This issue of the Journal appears at the same time as a significant landmark relating to human rights and democracy in Africa is reached – the entry into force of the African Charter on Democracy, Elections and Governance on 15 February 2012. The milestone of 15 ratifications was reached five years after the adoption of the Charter in January 2007. As is the case with any treaty, the entry into force of the Democracy Charter becomes meaningful only if its provisions are effectively domesticated and implemented in practice.
By engaging with human rights in the broader context of democracy and the rule of law, three contributions in this issue relate to the importance and potential role of the Democracy Charter. Appiagyei-Atua traces the way in which minority groups, including indigenous peoples, have benefited from the link between democracy and development in the post-colonial African state. Ibrahim evaluates how democracy has been valued in the decade since the Organisation of African Unity was replaced by the Africa Union. Mujuzi links these concerns to the jurisprudence of the African Commission on Human and Peoples’ Rights related to the rule of law in Africa.
Following its first finding – against Kenya – in March 2011, the African Children’s Rights Committee has become more prominent. For some time, children’s rights have been comparatively high on the agenda of African governments. While focusing on the domestic legal protection of children, the contributions of Odongo and Moyo also underline the role of international human rights law in shaping national agendas, policies, laws and practices.
Although the Journal only exceptionally includes articles dealing with analyses of specific legal systems, Liebenberg’s contribution is a good example of an article in which a specific legal development (the ‘meaningful engagement’ jurisprudence of the South African Constitutional Court) is placed in a wider context and made relevant to a broader audience.
In 2011 and so far in 2012, the judicial scene in Africa has witnessed a number of significant developments. By the time this Journal appears, in July 2012, the AU Assembly of Heads of State and Government should in all likelihood have considered the Protocol on Amendments to the Protocol on the Statute of the African Court of Justice and Human Rights. This Protocol aims to add a ‘section’ on international criminal justice to the African Court of Justice and Human Rights. In 2011, the African Court on Human and Peoples’ Rights adopted its most meaningful decision to date (‘provisional measures’ ordered against Libya) and much judicial activity has taken place within two regional economic communities, in particular, ECOWAS and EAC. The International Criminal Court remains a thorn in the flesh of some African leaders and a source of conflict within the AU. All these developments, as well as relevant case law, are discussed in a trio of contributions, covering developments in 2011 in respect of the AU and human rights; the regional economic communities; and human rights and international criminal justice in Africa.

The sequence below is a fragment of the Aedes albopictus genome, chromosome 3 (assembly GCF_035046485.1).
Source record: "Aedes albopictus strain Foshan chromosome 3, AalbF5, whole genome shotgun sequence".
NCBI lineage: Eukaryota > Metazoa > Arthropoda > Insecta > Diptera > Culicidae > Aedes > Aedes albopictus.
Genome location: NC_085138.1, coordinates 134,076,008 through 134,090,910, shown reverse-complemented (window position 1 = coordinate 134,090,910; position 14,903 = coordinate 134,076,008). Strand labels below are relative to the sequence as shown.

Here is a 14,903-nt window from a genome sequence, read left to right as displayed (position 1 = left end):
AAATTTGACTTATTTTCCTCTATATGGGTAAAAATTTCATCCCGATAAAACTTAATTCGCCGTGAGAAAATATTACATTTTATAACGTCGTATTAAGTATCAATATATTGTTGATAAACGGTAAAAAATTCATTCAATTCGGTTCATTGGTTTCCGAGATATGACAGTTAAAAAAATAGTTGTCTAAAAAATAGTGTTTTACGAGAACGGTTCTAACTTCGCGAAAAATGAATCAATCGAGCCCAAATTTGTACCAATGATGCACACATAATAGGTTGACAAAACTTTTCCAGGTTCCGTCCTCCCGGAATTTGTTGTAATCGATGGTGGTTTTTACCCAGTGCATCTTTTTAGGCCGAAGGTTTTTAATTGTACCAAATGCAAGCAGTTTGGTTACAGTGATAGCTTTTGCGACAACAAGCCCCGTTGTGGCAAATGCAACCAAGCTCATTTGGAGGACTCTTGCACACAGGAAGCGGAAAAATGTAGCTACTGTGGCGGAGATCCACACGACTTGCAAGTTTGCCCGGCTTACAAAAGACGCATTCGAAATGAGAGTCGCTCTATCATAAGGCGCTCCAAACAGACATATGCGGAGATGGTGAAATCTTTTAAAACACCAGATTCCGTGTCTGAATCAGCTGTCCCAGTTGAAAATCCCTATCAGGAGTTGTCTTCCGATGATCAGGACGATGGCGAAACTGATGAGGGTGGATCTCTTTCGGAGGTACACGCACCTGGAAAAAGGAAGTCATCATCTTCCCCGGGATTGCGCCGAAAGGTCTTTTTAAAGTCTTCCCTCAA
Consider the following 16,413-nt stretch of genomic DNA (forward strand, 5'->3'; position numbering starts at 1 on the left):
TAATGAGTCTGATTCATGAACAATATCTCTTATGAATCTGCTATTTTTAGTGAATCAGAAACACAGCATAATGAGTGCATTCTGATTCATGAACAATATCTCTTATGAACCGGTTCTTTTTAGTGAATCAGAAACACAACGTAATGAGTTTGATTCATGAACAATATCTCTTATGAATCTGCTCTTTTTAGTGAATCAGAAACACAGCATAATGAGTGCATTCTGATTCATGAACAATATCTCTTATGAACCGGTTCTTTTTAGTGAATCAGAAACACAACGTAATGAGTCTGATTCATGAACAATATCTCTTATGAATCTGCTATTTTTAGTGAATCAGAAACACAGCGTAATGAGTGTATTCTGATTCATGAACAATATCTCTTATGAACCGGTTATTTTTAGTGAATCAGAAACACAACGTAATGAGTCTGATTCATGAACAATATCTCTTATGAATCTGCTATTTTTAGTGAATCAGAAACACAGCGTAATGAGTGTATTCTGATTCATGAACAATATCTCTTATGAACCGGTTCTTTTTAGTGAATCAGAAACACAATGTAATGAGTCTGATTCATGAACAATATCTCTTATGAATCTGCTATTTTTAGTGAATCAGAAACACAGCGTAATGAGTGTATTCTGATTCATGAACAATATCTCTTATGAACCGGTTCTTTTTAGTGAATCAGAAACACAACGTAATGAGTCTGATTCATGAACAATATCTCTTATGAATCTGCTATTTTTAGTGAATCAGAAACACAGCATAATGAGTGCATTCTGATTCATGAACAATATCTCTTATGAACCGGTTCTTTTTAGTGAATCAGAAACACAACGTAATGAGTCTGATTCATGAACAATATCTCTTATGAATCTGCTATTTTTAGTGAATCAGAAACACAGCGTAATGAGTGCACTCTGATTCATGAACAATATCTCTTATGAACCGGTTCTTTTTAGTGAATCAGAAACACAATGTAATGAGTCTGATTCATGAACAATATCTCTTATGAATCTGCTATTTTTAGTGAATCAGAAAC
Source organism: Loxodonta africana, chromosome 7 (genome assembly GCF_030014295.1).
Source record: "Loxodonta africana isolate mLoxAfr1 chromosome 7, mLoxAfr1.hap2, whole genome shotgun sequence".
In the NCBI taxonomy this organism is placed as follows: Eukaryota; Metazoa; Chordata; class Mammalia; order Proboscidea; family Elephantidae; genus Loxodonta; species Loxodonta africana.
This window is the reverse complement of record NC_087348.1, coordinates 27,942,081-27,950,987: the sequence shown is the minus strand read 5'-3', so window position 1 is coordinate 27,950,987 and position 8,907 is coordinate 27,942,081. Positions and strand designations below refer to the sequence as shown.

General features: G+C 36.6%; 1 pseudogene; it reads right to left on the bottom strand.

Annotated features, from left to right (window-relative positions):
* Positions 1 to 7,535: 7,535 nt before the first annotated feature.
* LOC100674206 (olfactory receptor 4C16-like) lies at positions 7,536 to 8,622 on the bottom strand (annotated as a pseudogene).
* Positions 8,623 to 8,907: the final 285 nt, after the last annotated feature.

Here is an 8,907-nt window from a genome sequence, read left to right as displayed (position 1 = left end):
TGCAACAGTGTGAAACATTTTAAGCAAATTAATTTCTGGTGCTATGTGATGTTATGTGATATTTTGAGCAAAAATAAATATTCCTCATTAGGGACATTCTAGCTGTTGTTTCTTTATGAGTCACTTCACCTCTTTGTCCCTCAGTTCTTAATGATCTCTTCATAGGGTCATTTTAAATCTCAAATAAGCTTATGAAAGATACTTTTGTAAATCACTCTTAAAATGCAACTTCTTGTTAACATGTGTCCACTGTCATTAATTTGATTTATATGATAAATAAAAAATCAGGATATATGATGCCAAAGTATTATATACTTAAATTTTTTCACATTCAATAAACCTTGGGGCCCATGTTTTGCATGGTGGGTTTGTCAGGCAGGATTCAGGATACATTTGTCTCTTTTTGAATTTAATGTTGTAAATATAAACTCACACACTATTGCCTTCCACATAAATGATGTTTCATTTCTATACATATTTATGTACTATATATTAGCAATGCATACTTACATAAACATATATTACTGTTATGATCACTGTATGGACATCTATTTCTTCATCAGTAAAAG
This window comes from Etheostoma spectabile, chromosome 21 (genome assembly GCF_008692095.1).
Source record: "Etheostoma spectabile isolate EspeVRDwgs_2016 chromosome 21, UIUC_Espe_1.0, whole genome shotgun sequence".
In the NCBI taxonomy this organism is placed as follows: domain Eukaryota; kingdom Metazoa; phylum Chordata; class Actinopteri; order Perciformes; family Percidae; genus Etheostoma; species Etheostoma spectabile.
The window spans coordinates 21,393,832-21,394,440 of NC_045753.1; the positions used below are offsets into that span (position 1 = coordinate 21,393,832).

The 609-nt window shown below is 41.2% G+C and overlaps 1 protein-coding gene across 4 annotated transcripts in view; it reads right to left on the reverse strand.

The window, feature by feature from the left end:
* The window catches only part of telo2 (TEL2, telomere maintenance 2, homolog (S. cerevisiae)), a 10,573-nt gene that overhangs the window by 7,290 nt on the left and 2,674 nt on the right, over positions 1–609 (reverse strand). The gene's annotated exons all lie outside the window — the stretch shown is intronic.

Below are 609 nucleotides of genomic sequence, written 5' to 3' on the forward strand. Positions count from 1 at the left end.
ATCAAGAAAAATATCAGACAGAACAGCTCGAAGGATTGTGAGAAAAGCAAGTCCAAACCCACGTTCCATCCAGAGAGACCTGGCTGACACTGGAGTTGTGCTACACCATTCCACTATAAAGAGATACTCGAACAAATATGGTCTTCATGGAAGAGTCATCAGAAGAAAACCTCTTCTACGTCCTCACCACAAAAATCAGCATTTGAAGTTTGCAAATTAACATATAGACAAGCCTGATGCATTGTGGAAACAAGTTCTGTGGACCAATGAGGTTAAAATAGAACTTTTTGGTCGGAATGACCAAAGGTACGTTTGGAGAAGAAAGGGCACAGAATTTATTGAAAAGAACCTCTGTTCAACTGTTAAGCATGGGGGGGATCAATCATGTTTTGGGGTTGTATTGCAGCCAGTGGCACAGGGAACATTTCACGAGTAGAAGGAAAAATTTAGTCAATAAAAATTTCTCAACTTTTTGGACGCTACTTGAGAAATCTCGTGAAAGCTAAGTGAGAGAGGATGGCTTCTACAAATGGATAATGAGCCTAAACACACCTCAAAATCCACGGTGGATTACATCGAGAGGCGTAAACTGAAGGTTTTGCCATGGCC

Last year, having celebrated 30 years since the adoption of the African Charter, the African human rights family remains in a celebratory mood in 2012 – the year in which the African Commission marks 25 years of existence. The editors of the Journal extend their congratulations and encouragement to the members of the Commission and its Secretariat.
We acknowledge with appreciation and sincerely thank the independent reviewers who gave their time and talents to ensure the consistent quality of the Journal: Horace Adjolohoun, Atangcho Akonumbo; Melhik Bekele; Gina Bekker; David Bilchitz; Lilian Chenwi; Fernand de Varennes; Bonolo Dinokopila; Carina du Toit; Edmund Foley; Balarabe Haruna; Christof Heyns; Dan Kuwali; Cephas Lumina; Koos Malan; Remember Miamingi; Nkatha Murungi; Charles Ngwena; Godwin Odo; Anthony Okorodas; Joe Oloka-Onyango; Marius Pieterse; Ally Possi; Ben Saul; Nahla Valji; Harmen van der Wilt; and Sisay Yeshanew.